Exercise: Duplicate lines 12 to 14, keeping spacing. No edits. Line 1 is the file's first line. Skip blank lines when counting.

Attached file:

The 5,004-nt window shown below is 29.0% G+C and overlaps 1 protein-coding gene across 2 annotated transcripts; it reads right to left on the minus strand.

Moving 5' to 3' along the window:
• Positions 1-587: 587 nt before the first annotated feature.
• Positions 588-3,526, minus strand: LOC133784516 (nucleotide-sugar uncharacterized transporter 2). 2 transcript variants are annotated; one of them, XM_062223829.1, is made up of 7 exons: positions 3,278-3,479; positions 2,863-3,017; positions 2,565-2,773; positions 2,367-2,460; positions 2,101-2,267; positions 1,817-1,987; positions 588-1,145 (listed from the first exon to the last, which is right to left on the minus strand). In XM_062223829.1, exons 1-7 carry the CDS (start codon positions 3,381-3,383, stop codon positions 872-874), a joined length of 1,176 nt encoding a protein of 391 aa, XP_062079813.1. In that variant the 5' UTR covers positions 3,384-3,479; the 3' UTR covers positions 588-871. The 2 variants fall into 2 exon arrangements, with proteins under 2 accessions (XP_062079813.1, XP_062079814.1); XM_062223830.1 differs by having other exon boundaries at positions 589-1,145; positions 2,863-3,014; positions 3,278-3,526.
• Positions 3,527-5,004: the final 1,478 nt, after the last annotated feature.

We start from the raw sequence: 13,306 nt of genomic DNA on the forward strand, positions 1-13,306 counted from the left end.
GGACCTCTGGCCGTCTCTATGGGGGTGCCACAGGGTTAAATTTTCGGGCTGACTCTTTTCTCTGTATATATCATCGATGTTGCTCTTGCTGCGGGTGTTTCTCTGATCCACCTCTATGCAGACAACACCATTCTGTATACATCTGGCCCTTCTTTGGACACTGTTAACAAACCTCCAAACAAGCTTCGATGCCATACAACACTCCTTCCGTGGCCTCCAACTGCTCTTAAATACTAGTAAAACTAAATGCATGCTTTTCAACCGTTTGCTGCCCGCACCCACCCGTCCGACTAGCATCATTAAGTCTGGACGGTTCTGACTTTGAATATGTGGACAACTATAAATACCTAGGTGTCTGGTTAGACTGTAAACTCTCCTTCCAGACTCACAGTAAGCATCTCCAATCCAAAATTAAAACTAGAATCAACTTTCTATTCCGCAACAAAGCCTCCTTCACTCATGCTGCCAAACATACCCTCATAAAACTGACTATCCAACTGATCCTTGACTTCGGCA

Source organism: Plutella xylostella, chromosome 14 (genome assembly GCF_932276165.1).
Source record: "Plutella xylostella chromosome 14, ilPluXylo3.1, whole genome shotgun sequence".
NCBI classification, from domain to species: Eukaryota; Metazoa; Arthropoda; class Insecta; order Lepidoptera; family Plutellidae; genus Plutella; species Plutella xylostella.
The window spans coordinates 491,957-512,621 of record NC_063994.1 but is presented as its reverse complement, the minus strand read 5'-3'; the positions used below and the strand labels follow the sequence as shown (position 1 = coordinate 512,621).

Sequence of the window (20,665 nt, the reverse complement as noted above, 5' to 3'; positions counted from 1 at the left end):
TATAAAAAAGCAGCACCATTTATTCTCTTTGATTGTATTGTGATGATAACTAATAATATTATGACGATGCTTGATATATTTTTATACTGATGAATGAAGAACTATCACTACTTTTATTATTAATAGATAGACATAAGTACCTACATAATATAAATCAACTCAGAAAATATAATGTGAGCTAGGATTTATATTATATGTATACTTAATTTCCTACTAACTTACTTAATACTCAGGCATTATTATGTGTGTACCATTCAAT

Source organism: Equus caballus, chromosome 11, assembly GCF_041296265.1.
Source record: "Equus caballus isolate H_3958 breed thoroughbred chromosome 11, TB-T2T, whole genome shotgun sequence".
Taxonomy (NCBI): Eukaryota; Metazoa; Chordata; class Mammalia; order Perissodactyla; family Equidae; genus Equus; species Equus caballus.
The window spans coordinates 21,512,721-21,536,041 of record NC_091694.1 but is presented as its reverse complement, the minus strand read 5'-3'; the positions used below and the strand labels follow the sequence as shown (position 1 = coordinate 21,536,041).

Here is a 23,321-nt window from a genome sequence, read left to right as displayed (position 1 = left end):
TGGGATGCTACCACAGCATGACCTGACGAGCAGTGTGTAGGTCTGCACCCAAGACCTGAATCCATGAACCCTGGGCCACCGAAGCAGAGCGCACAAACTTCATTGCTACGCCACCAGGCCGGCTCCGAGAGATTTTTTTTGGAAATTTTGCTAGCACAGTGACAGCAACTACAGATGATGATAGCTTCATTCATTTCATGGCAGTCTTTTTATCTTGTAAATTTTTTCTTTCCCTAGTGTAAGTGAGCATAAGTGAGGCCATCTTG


Sequence of the window (20,665 nt, the reverse complement as noted above, 5' to 3'; positions counted from 1 at the left end):
TATAAAAAAGCAGCACCATTTATTCTCTTTGATTGTATTGTGATGATAACTAATAATATTATGACGATGCTTGATATATTTTTATACTGATGAATGAAGAACTATCACTACTTTTATTATTAATAGATAGACATAAGTACCTACATAATATAAATCAACTCAGAAAATATAATGTGAGCTAGGATTTATATTATATGTATACTTAATTTCCTACTAACTTACTTAATACTCAGGCATTATTATGTGTGTACCATTCAAT

Source organism: Equus caballus, chromosome 11, assembly GCF_041296265.1.